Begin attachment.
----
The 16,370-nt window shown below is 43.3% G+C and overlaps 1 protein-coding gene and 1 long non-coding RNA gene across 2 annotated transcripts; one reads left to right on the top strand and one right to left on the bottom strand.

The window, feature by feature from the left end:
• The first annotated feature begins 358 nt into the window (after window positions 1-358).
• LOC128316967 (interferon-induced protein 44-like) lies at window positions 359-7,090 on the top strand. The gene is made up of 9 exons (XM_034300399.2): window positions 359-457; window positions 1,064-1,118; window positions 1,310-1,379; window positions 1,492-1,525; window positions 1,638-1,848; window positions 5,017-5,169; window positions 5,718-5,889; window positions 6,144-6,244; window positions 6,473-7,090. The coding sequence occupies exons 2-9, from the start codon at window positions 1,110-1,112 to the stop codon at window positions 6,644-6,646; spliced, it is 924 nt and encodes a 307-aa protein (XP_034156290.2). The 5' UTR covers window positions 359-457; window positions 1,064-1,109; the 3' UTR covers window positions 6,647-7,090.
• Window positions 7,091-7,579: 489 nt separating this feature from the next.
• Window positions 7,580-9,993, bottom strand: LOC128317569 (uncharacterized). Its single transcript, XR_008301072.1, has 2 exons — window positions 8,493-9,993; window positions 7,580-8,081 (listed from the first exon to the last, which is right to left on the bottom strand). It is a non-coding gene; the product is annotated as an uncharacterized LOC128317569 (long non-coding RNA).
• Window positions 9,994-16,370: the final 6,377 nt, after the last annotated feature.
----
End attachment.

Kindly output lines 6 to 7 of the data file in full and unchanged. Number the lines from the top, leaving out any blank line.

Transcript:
• Window positions 7,580-9,993, bottom strand: LOC128317569 (uncharacterized). Its single transcript, XR_008301072.1, has 2 exons — window positions 8,493-9,993; window positions 7,580-8,081 (listed from the first exon to the last, which is right to left on the bottom strand). It is a non-coding gene; the product is annotated as an uncharacterized LOC128317569 (long non-coding RNA).
• Window positions 9,994-16,370: the final 6,377 nt, after the last annotated feature.